September 6, 2010 | 5:53 pm
Posted by Avi Davis
Encomiums have poured in from around the world today for the celebrated former Los Angeles Times cartoonist Paul Conrad. The three time Pulitzer Prize winner, who died on Saturday at the age of 86, won renown as a political satirist, whose liberalism was worn as a badge of honor and who never shied away from confronting men and women in power.
But I can’t count myself as one of his admirers. While Conrad, more than almost any other political cartoonist of modern times, gave the concept of the ” editorial cartoon” a certain elan, freeing it from its image as a misplaced comic, he also did considerable damage to the image of the journalist as the objective reporter of truth.
The editorial cartoonist possesses great power. Among us few remaining newspaper readers, with our increasingly strained attention spans, there is a respect for the editorial cartoonist that stretches beyond his real powers of persuasion. We readers might scan images such as photographs and photo-sketches to obtain our opinions on any given subject. With one glance we believe we can absorb the full import of an editorial position, which may well have some bearing in forming our own ideas.
But in this way, complex issues are often reduced to fairly simplistic statements, stripping the issue of a certain gravitas and balance that is achieved in good editorial writing.
The political cartoonist, who does not have many words with which to convey an opinion and is often consigned to a single panel of images, must therefore be careful that his or her positions do not cross the line from commentary into propaganda – a tempting option in such a format.
Conrad rarely exercised this kind of restraint. Inflamed by his liberal sense of injustice he railed at the big and mighty often simply because they were big and mighty.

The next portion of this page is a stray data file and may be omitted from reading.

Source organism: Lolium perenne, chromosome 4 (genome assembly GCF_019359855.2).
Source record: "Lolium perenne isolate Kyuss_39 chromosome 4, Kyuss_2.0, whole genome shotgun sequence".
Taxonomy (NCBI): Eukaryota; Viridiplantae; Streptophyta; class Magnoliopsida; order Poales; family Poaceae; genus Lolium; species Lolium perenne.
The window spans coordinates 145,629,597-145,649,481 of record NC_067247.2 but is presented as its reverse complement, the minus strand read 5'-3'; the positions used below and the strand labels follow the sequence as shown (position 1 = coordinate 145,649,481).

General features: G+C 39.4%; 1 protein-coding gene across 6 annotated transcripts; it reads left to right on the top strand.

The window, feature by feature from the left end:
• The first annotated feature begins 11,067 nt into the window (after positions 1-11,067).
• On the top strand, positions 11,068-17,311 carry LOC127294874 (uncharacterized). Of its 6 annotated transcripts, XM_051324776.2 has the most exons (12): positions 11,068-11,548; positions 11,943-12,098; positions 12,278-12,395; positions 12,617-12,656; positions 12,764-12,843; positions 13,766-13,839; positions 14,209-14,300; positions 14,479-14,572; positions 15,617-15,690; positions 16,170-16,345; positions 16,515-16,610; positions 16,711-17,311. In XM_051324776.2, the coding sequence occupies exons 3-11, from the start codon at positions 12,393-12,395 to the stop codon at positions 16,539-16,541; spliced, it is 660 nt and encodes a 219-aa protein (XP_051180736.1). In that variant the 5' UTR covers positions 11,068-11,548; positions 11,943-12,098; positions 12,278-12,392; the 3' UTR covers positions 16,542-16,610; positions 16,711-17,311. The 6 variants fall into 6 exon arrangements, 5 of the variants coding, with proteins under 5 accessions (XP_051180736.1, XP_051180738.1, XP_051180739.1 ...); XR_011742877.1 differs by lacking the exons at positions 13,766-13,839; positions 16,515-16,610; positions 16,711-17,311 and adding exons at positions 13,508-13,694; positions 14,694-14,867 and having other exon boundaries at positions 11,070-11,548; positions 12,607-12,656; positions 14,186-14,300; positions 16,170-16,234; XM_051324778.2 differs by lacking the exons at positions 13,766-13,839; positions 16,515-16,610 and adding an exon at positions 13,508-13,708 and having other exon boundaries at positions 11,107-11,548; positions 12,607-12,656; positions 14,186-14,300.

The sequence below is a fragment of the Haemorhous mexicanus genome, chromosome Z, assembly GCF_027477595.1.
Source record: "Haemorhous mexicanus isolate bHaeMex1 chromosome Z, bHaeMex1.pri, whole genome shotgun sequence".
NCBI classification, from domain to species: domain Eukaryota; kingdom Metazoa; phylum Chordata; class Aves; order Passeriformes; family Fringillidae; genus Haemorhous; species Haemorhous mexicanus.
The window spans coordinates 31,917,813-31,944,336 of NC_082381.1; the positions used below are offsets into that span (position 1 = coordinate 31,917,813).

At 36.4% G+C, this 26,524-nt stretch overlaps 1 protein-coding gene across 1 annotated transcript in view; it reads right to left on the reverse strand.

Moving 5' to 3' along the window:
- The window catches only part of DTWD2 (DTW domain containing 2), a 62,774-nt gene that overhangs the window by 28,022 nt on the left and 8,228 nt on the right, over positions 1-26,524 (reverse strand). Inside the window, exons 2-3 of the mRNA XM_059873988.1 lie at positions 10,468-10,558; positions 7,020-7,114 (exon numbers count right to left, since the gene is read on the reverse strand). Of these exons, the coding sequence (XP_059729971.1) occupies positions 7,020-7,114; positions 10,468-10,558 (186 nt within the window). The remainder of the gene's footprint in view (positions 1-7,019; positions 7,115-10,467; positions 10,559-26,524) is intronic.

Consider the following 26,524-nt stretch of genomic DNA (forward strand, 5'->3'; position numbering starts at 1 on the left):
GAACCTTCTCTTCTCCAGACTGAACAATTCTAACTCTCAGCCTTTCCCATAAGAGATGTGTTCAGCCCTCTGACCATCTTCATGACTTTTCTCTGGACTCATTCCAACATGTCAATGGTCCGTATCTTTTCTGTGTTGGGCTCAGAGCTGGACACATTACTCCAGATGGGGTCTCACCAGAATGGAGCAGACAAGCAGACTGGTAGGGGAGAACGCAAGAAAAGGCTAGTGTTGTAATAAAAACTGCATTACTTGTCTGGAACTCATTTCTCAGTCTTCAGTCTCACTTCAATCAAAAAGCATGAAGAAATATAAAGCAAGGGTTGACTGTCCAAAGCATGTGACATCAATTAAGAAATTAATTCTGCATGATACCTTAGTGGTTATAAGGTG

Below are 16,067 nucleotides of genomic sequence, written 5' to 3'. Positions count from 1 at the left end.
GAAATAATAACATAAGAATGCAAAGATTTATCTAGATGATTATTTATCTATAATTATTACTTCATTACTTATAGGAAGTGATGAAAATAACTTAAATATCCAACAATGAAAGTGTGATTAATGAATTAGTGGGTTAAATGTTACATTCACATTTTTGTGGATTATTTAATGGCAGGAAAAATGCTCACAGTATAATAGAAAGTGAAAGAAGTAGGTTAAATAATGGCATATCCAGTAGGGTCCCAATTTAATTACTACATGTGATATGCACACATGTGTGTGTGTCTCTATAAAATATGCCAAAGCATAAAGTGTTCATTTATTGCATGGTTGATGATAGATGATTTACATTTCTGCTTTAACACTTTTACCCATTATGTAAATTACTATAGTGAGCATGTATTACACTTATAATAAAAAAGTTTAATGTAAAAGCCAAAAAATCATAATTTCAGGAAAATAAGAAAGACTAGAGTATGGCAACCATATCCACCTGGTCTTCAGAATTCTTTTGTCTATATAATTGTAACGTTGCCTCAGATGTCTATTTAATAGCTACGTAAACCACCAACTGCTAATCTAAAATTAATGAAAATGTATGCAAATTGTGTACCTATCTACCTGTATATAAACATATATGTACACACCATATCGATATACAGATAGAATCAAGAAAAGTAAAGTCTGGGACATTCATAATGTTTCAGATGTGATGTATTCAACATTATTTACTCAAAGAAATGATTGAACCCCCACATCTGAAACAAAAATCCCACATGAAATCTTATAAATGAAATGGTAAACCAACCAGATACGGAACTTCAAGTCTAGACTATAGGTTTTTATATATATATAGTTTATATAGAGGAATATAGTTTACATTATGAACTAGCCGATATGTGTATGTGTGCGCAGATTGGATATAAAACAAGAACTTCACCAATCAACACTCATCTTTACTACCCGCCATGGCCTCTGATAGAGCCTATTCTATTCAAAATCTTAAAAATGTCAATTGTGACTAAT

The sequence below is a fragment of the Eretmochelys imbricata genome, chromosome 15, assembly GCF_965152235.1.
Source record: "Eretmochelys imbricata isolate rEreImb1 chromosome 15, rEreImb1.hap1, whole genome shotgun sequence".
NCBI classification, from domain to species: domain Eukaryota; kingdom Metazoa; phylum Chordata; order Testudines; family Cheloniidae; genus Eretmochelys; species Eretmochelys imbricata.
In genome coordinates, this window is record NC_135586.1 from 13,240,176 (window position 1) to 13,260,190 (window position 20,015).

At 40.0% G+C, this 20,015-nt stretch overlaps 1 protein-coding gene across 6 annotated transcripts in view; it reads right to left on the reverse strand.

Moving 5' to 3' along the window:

No more was that the case when it came to the Arab- Israeli conflict. He was unable to appreciate or understand Israel’s need for self defense and repeatedly made provocative comparisons between the IDF and Nazis. After a particularly meaningful use of the Star of David in a cartoon depicting Soviet prisoners of conscience as the equivalent of Jewish prisoners of concentration camps ( September 24, 1972) , he rarely ever employed it again except as a symbol of hate, repression and violence. His cartoon in the Los Angeles Times following the Sabra and Shatila massacres in Lebanon in 1982 ( where he arranged the Palestinian corpses in the shape of Star of David) was beyond the bounds of decency, considering that it was not the Israelis who had perpetrated the killings but the Christian Phalange. As his comment on the Palestinian intifada of the late 80s , he drew a Star of David made of barbed wire and billy clubs. He was a particularly vitriolic enemy of West Bank settlers, whom he often depicted as deranged gun-toting Messianists, bent on killing Palestinians and uprooting olive groves – an accusation which has absolutely no basis in reality. He gave very little time to exploring the violence inherent in Arab society and the emergence of the suicide bomber as the Palestinian weapon of choice.
Years ago I heard a prominent journalist bemoan the fact the journalists no longer seem as concerned with reporting objective truth as with seeing their own idiosyncratic form of justice achieved. This agenda Conrad embraced with gusto. “Don’t ever accuse me,” he once said, “of being objective.”
Given this position it is hard for me to agree that Paul Conrad was one of the giants of Western journalism in the last half of the 20th Century. His brand of “personal journalism” actually did far more damage to the practice of his craft than good. His greatest legacy is not a fearless approach to confronting men and women in power, as much as it is a profound cynicism which now pervades his profession and has brought it increasingly into disrepute.
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